In 2007, Granby’s group published a paper on the (six) laboratory intercomparison for determining GLYP, chlormequat, and mepiquat (these two are plant growth regulators, also used for the growth reduction of the lowest straw part) residues in cereals [50]. GLYP was analyzed by treating the samples twice with MilliQ water by ultrasonication followed by centrifugation, filtration, clean-up on polystyrene-based reverse phase column, and separation by IC-HPLC-MS/MS, whereas the other two compounds were extracted by Ultra-Turrax and cleaned-up by SPE-C18. The results showed very different LOQs and recoveries reached by the six laboratories (0.01 and 0.3 mg kg−1 and 29 and 109% for GLY) with a good within-laboratory precision and a poor between-laboratory precision [51]. For glyphosate, the authors stated the presence of a systematic component between laboratories to be the reason of such large data variability.

Simple sample preparation and fast chromatographic analysis are the main features of the paper by Martins-Júnior et al. [52]. They analyzed GLYP and AMPA in soybean samples by means of liquid-liquid partition with dichloromethane and protein precipitation followed by HPLC-MS/MS determination (in positive and negative electrospray ionization, ESI, mode). This paper highlights the choice of the liquid-liquid partition and protein precipitation. Particularly, the paper evidences the importance of the second step, that is, the protein precipitation for eliminating the matrix interference: different solvents, that is, acetone, acetonitrile, and methanol, were tested, and methanol was found the best for reducing it (but it does not eliminate it). The authors took advantage of the great performance of the tandem mass spectrometry (MS/MS) and reached LODs of 0.09 and 0.1 mg kg−1 and LOQs of 0.30 and 0.34 mg kg−1 for GLYP and AMPA, respectively, with recoveries between 79.6 and 109.1% and RSD below 12.2%. Further, the authors suggested to apply this analytical protocol to other crop matrices, where GLYP is largely used, for instance, corn and cotton.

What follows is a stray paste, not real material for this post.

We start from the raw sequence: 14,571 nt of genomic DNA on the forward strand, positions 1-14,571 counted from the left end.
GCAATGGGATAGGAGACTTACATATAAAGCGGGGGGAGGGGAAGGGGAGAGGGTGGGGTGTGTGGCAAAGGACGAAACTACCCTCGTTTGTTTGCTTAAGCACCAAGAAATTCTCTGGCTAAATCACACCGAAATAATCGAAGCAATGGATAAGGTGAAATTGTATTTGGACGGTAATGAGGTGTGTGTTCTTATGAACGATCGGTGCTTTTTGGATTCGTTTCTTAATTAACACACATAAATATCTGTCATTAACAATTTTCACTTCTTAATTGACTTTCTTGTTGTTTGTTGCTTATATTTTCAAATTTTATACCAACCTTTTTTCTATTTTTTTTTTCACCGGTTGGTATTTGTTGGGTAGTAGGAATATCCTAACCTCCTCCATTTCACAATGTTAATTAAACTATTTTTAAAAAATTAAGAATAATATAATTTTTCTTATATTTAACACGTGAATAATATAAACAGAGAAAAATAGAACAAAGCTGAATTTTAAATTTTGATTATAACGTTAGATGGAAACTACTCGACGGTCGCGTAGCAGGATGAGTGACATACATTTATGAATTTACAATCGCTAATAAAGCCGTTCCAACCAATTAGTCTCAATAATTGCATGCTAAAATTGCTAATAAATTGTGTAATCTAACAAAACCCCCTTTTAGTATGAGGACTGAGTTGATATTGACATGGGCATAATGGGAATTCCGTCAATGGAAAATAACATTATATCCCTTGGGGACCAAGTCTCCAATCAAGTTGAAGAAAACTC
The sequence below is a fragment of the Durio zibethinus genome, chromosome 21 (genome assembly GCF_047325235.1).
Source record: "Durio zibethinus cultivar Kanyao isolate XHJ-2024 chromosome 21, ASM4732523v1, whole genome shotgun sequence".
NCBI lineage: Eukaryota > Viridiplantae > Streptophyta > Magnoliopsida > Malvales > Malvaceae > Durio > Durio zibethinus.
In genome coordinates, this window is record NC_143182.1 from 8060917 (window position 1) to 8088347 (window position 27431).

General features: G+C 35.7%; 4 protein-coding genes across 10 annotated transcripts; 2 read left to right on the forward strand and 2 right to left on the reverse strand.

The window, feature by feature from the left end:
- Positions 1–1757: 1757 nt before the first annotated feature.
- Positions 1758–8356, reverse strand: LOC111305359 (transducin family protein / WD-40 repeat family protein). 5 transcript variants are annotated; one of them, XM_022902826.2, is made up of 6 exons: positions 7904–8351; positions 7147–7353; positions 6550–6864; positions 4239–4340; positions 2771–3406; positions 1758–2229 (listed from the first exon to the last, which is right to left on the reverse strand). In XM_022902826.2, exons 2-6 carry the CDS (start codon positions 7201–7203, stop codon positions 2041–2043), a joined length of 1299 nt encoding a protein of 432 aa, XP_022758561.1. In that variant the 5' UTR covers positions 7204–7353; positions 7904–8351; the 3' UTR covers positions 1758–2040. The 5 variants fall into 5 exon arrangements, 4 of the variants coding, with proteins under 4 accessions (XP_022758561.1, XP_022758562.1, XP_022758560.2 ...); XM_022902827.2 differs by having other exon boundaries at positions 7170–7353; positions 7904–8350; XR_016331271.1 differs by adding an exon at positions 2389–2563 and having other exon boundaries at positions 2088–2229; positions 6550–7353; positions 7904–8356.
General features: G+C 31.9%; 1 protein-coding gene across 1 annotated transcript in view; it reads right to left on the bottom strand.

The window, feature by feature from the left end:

As just noted above and especially using the LC-MS/MS as GLYP detection, the matrix effect is not negligible. In literature, different possibilities have been studied for reducing this artifact: for instance, sample dilution [53], injection of smaller volumes [54], the optimization of sample preparation and/or chromatographic parameters [55], or the use of expensive internal standard (IS). Ding et al. [56] developed a combination of C18 and SAX cartridge for reducing the matrix effect. After to have optimized the analytical conditions, the authors used hydrophilic interaction chromatography (HILIC)/WAX mixed-mode stationary phases for glyphosate retention and LC-MS/MS in negative ion mode for the detection. They used this methodology for analyzing soybean, corn, spicy cabbage, apple, and carrot samples. GLYP is investigated in a linear range between 0.02 and 10 mg kg−1, with a R 2 > 0.999, and the intra- and inter-day errors are 2.7 and 1.8%, respectively, whereas the precision as RSD is below 7%. Using the developed analytical procedure, the authors reached good LOD and LOQ , 0.02 and 0.005 mg kg−1, respectively, and recoveries ranging between 83.1 and 100.8% according to the different matrices analyzed, specifically 89–96% for soybean, 84–101% for corn, 86–94% for carrot, 85–93% for spicy cabbage, and 83–100% for apple. Quite interesting in this paper are both the possibilities to quantify such herbicides in different plant-derived or processed foods (this is not so common in the literature) and to use solution calibration curves instead of matrix-match calibration curve for the analysis.

Botero-Coy et al. explored for first the possibility to analyze GLYP in rice, maize, and soybean without derivatization step but just direct LC–MS/MS with a triple quadrupole instrument after water extraction and SPE using Oasis HLB cartridge [57]. The method has allowed to reach high correlation coefficients (<0.99) in the range of 1–250 μg L−1, recoveries between 77 and 100% with RSDs below 17%, and good LODs and LOQs (0.007–0.12 mg kg−1 and 0.1 and 2 m kg−1, respectively) for all matrices.

A Chinese-French scientific paper in 2018 dealt the determination of GLYP and GLUF in 136 food samples, of which 34% of samples with high (banana, apple, orange, potato, carrot, and juice) and low (biscuits or bread) water contents and 66% of animal origin samples (milk-based foods included, e.g., milk, cheese, and butter) [58]. After a solvent extraction (acidified water, methanol, and dichloromethane), the authors performed a derivatization by means of FMOC and a solid phase extraction (SPE) C18 for purifying and concentrating the extract and a HPLC-MS/MS analysis for determining the two compounds. Using these conditions, recoveries between 82 and 112%, LODs and LOQs of 1.7 and 5 μg kg−1, respectively, and RSDs below 20% for both compounds were achieved.